1. Bedtime is 10pm. If I can do it anyone can. As a struggling artist who worked nights, for years my bedtime was 4am. That was actually when my insomnia began, coincidentally I’m sure. Eventually I pulled my turn-in time back to 2am, then a year later to 1, and slowly but surely I got to where I’m at now: an old man, brushing my teeth at 9:30… and it’s the best I’ve felt in years! Just like 12:00 noon is “high noon,” which means the height of yang energy, 12 midnight is the height of yin. If we are not doing the most yin thing in the world at that time, we run risk of losing it. What is the most yin thing in the world? Unconsciousness in a dark, quiet, relatively cool room. Really we should go one better and be in bed before 11pm, as 11 is the beginning of gallbladder time in Chinese Medicine’s circadian rhythm. 11-1am corresponds to the gallbladder and 1am-3 the liver. 3-5am corresponds to the lungs, which is why this is the time people with nagging coughs tend to wake up and cough hardest. The gallbladder and liver are the organs of the wood element, which if left unnourished is prone to stress and tension. Supposedly a great way to nourish our wood is through appropriate rest.

  2. Believe it or not, there are a few things that Western and Eastern Medicine agree on, and one of them is that we should abstain from consuming calories at night. Ideally we should not consume anything within 3-4 hours of going to sleep, but if that’s not possible we should at least aim for two. Scientific studies show that the metabolism begins weakening after 7pm, which means the more we eat after that time, the more likely it is to sit in our stomachs. I’ve definitely noticed that cutting off my calorie consumption by 8pm at latest has helped. When I crave a fix I simply have sparkling water or tea. If that’s too boring you should maybe try growing up.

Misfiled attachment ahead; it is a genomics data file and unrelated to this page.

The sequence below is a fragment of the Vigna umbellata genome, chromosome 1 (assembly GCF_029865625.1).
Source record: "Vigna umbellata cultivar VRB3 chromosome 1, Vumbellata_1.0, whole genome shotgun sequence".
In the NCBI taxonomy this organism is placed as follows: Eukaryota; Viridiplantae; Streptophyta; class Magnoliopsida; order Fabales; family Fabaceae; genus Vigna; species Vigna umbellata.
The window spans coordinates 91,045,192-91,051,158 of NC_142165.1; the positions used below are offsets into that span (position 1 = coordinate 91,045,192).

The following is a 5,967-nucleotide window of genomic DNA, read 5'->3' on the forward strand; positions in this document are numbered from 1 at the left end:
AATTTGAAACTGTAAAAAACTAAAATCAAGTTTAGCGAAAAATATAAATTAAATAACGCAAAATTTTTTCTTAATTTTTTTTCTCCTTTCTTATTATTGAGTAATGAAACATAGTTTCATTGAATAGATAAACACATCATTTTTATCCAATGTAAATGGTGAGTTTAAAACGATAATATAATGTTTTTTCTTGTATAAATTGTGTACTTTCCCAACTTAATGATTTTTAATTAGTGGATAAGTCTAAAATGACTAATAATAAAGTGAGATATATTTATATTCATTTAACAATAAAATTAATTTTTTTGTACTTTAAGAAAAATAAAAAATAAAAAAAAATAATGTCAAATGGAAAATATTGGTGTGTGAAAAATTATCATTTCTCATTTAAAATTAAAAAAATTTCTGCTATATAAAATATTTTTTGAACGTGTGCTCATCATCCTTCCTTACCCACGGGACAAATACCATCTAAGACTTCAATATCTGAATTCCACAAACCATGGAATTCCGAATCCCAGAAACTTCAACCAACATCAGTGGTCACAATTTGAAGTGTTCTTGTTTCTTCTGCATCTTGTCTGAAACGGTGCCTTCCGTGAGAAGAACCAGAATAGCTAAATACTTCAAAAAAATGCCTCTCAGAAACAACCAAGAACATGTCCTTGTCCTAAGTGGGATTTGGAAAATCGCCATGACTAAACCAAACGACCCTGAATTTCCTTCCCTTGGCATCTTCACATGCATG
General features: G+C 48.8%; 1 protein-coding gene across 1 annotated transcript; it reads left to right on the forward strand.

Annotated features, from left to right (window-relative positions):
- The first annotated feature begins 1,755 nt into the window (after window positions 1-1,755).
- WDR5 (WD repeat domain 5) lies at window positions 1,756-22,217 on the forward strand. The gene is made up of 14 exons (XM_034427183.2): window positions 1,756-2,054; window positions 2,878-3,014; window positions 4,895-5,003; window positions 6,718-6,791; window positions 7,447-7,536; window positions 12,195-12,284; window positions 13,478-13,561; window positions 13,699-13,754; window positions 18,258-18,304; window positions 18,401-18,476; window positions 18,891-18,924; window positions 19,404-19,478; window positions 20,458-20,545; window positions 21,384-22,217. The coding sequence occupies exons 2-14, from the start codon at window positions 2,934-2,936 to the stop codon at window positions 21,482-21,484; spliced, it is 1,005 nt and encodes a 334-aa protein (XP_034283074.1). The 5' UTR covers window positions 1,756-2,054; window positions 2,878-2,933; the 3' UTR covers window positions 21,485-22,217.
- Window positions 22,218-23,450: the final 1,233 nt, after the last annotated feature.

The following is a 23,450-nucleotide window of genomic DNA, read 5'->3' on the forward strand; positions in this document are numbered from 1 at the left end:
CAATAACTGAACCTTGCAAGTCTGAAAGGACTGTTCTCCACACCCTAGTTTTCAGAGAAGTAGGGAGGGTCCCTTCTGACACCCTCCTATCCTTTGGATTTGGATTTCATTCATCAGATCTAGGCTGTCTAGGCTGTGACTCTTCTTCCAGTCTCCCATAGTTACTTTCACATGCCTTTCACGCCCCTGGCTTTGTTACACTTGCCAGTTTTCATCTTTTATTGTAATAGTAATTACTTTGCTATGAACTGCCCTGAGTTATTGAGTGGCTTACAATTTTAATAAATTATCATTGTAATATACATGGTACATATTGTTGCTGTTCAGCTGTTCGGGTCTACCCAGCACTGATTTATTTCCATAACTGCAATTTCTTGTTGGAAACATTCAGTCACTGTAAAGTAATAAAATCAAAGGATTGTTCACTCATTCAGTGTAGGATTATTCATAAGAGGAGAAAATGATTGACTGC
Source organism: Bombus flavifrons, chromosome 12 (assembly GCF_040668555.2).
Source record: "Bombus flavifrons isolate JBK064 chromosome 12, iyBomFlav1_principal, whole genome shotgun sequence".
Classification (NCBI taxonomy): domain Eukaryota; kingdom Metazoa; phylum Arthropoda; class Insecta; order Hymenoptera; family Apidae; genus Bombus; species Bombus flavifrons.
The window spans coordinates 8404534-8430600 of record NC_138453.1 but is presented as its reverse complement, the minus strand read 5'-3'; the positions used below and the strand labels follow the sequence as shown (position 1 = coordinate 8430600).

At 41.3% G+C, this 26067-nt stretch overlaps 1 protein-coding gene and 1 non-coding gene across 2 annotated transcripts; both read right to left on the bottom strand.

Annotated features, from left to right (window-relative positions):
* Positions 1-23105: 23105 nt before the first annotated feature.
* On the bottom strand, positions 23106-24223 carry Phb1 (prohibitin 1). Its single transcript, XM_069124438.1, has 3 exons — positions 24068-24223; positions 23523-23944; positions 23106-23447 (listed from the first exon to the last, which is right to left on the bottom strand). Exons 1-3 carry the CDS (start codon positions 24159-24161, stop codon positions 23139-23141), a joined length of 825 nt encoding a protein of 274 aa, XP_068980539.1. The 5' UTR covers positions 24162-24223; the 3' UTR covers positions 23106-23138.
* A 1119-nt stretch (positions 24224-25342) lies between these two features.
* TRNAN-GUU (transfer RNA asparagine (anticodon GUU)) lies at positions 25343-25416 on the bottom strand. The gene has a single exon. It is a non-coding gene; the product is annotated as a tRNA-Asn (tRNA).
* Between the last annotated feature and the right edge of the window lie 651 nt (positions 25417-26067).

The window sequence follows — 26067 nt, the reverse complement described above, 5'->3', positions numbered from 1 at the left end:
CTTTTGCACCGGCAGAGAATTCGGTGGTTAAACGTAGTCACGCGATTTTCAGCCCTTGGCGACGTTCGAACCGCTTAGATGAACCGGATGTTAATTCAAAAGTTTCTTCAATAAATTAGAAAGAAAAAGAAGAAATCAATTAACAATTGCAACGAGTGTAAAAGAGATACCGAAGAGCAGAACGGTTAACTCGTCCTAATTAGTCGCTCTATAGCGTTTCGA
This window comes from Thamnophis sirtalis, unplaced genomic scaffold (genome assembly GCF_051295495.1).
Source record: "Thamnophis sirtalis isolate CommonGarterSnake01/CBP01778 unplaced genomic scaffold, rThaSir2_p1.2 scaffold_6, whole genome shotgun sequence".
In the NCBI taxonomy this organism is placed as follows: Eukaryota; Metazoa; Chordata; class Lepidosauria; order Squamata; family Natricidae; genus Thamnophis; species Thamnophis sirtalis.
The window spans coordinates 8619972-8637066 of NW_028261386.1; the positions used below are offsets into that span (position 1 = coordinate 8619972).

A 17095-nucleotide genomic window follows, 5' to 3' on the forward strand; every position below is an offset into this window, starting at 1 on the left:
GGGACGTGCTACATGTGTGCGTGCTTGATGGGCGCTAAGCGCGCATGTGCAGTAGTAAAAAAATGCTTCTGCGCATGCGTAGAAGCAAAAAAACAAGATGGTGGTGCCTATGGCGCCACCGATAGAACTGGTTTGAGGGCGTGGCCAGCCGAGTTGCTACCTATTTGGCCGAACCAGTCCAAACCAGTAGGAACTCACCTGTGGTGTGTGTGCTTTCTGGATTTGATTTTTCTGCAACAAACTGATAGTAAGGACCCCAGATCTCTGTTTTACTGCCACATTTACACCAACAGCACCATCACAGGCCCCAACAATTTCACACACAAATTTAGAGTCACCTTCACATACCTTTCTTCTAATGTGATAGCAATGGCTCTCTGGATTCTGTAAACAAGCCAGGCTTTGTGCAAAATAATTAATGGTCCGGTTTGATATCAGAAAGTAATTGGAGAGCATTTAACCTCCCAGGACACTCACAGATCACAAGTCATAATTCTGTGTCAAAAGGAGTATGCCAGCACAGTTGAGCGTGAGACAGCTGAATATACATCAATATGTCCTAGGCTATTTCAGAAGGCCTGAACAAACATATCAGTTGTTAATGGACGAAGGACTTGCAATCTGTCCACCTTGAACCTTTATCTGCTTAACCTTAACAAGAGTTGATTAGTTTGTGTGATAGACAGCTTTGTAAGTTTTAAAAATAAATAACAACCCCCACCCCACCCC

3. Drink your morning coffee, not too late, but not too early either! Supposedly the sweet spot at which to drink our caffeine is between 10-11am, or at least two hours after waking up. Those of us who B-line it to the source of caffeine the second we open our eyes (myself, pre-enlightenment) are over-activating our adrenal glands, thereby taxing our adrenal glands, which we’re going to need to tap into later in the evening to help us wind down (and stay down). In Chinese Medicine our adrenals correspond almost directly with the yin, so one should fairly easily understand why stimulating them the moment we gain consciousness might not be the best idea. Obviously, by the same token, caffeine has a 12-hour half-life, so consuming any of it after noon is never ideal. If you get really tired in the afternoon I’d recommend reexamining what you’re eating for lunch, or taking a 15-minute siesta in the break room. Siesta naps are not commonly practiced in the western world, and that fact alone should convince any intelligent person that they’re probably a really healthy practice.

If none of these help you should try herbs… or acupuncture. Every condition has the potential to negatively snowball in our bodies, and insomnia is probably the most obvious example of this. Without ample rest, forced to still go about our days of rest and responsibilities we’re forced to find the energy somewhere, which is by tapping into our cellular reserves, or in Chinese Medicine, our kidneys/adrenals. This is the equivalent of having a bad left knee and compensating with our right side, until eventually we have a bad left knee and bad right hip. Over time less than an average of seven hours sleep per night will cause illness, thus should be immediately and persistently addressed.